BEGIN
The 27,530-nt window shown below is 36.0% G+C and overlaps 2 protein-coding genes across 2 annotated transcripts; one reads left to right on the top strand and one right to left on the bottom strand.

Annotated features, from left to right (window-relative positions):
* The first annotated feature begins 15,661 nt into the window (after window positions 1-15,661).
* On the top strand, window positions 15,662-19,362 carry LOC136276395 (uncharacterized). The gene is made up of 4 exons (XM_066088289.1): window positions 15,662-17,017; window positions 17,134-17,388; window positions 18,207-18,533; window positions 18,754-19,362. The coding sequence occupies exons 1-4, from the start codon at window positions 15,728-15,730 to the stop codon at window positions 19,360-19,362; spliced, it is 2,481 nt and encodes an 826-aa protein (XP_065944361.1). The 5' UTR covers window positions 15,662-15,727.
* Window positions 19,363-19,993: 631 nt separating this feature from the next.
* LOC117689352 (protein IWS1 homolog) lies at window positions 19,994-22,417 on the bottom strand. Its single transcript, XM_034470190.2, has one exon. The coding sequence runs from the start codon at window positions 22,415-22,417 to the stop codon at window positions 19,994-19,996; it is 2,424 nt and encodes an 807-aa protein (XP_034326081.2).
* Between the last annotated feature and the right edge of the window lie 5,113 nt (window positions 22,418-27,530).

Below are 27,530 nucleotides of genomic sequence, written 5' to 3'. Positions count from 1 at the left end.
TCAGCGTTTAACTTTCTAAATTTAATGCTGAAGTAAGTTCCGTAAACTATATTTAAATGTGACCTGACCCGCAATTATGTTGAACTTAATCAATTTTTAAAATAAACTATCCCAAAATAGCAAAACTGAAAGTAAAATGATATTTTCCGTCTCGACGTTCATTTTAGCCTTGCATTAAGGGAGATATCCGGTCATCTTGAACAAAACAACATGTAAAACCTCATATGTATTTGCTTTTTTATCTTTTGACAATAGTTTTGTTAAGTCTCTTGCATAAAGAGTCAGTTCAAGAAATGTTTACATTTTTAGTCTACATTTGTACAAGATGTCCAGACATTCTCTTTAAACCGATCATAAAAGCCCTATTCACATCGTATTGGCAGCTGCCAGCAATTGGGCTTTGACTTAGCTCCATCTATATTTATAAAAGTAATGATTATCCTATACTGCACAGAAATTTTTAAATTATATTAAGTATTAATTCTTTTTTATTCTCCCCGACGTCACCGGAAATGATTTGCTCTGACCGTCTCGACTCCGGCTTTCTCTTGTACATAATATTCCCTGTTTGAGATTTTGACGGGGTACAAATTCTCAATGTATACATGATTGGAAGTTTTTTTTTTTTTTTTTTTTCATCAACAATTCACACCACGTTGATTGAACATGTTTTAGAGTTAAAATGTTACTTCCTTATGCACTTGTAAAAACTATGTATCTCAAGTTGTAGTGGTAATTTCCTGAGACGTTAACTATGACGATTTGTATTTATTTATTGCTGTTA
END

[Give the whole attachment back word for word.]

The 27,530-nt window shown below is 36.0% G+C and overlaps 2 protein-coding genes across 2 annotated transcripts; one reads left to right on the top strand and one right to left on the bottom strand.

Annotated features, from left to right (window-relative positions):
* The first annotated feature begins 15,661 nt into the window (after window positions 1-15,661).
* On the top strand, window positions 15,662-19,362 carry LOC136276395 (uncharacterized). The gene is made up of 4 exons (XM_066088289.1): window positions 15,662-17,017; window positions 17,134-17,388; window positions 18,207-18,533; window positions 18,754-19,362. The coding sequence occupies exons 1-4, from the start codon at window positions 15,728-15,730 to the stop codon at window positions 19,360-19,362; spliced, it is 2,481 nt and encodes an 826-aa protein (XP_065944361.1). The 5' UTR covers window positions 15,662-15,727.
* Window positions 19,363-19,993: 631 nt separating this feature from the next.
* LOC117689352 (protein IWS1 homolog) lies at window positions 19,994-22,417 on the bottom strand. Its single transcript, XM_034470190.2, has one exon. The coding sequence runs from the start codon at window positions 22,415-22,417 to the stop codon at window positions 19,994-19,996; it is 2,424 nt and encodes an 807-aa protein (XP_034326081.2).
* Between the last annotated feature and the right edge of the window lie 5,113 nt (window positions 22,418-27,530).

Below are 27,530 nucleotides of genomic sequence, written 5' to 3'. Positions count from 1 at the left end.
TCAGCGTTTAACTTTCTAAATTTAATGCTGAAGTAAGTTCCGTAAACTATATTTAAATGTGACCTGACCCGCAATTATGTTGAACTTAATCAATTTTTAAAATAAACTATCCCAAAATAGCAAAACTGAAAGTAAAATGATATTTTCCGTCTCGACGTTCATTTTAGCCTTGCATTAAGGGAGATATCCGGTCATCTTGAACAAAACAACATGTAAAACCTCATATGTATTTGCTTTTTTATCTTTTGACAATAGTTTTGTTAAGTCTCTTGCATAAAGAGTCAGTTCAAGAAATGTTTACATTTTTAGTCTACATTTGTACAAGATGTCCAGACATTCTCTTTAAACCGATCATAAAAGCCCTATTCACATCGTATTGGCAGCTGCCAGCAATTGGGCTTTGACTTAGCTCCATCTATATTTATAAAAGTAATGATTATCCTATACTGCACAGAAATTTTTAAATTATATTAAGTATTAATTCTTTTTTATTCTCCCCGACGTCACCGGAAATGATTTGCTCTGACCGTCTCGACTCCGGCTTTCTCTTGTACATAATATTCCCTGTTTGAGATTTTGACGGGGTACAAATTCTCAATGTATACATGATTGGAAGTTTTTTTTTTTTTTTTTTTTCATCAACAATTCACACCACGTTGATTGAACATGTTTTAGAGTTAAAATGTTACTTCCTTATGCACTTGTAAAAACTATGTATCTCAAGTTGTAGTGGTAATTTCCTGAGACGTTAACTATGACGATTTGTATTTATTTATTGCTGTTA